The Feed

The Moyo blog features diverse voices and perspectives related to our topics.

Majority or Minority: What Do They Mean?

Posted August 25, 2015

In preparation for our next topic, Race & Image of the Divine, we'll be offering posts around this theme on The Feed. Today, we hear from Jern-lyn Chong about her experience as a minority in Malaysia and the United States. She asks the question, what does it mean to truly be a minority?


By Jern-lyn Chong

As a Chinese-Malaysian, I’ve always considered myself a minority. While Malaysia is made up predominantly of Malays, Chinese, and Indians, the Malays are the majority in terms of population and government.

But the feeling of being a minority did not really strike me until I left home—to a new place, new people, new culture. I chose a small Christian liberal arts college in Arkansas that had approximately 1500 undergraduate students. During the orientation for international students, when we were asked to sit according to our countries, less than ten of us represented “Asia” because there weren’t enough students to form groups based on individual countries.

I never knew what it was really like to feel disconnected - like a minority, like a small voice in a noisy crowd


I remember times of great discomfort and homesickness during my first two years at college, because I never knew what it was really like to feel disconnected—like a minority, like a small voice in a noisy crowd. In Malaysia, I may be part of the 27% of Chinese-Malaysians, but in reality, I lived comfortably within my inner circle of family and friends. Being in the U.S. for three years now, I’ve come to realize that I’ve always assumed the role of the majority back home.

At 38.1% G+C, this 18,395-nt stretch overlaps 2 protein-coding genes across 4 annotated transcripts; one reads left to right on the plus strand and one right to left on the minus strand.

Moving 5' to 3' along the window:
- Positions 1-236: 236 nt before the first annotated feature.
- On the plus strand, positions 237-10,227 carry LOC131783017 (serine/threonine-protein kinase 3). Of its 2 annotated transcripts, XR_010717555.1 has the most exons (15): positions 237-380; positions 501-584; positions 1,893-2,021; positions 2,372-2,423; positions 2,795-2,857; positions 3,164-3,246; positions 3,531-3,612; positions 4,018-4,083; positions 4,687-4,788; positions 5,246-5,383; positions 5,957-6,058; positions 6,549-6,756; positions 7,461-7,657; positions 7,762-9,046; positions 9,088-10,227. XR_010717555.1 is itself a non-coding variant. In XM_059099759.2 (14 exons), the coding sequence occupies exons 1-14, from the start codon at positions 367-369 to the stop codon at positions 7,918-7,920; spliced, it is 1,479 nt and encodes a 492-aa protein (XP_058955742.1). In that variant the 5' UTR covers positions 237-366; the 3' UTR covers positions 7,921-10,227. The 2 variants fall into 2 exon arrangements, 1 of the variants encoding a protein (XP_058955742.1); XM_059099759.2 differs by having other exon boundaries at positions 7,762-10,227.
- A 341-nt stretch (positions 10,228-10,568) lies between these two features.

I have to admit that most—albeit not all—of my friends back home are Chinese-Malaysians. Our culture’s construction of race has created such a huge divide that I never felt the need to seek out racial diversity. Growing up, I never found myself in social circles where there was great diversity. Despite being a racial minority in my country, there existed a racial majority in the circles I was in for most of my life.

Recently, a friend shared a story of her Chinese mother who spent a couple of years in Vietnam and, to this day, cannot speak any Vietnamese. This reminds me of last Christmas when I visited the Chinatown in San Francisco, California, and there were people there who could hardly speak any English despite living in the U.S.

Truth is, it is easy to create our little “majority group” wherever we are. It is natural for people to draw themselves to other people who are like them.


Are we willing to humbly step out of our comfort zones to experience a worldview different from our own?


Do we ever find ourselves in situations where we represent the “majority” be it in social, religious, or vocational settings? Do we unintentionally convey superiority by easily dismissing other voices? Do we give enough thought to different ways of doing things and different perspectives held by “minorities”? Are we willing to humbly step out of our comfort zones to experience a worldview different from our own?

In the end, demographics may put us into the minority group on a national level, but on a day-to-day level, we often place ourselves in the majority when we interact with people who are similar to us—racially, socially, and intellectually.

By reading this article, I hope you will be encouraged to rethink the definition of what it means to be a minority or a majority.

Let us seek an equal platform with one another, not in a way that assumes that we are all the same, but one that recognizes that every individual has a voice—each one sounding different but no less important.​


Jern-lyn is pursuing a B.A. in English and a B.S. in Psychology at John Brown University in Arkansas. She is president of Sigma Tau Delta, an English Honors Society, and serves as a copy editor in chief at The Threefold Advocate, John Brown University’s student newspaper. In her free time, she enjoys traveling, trying new foods, and spending time outdoors.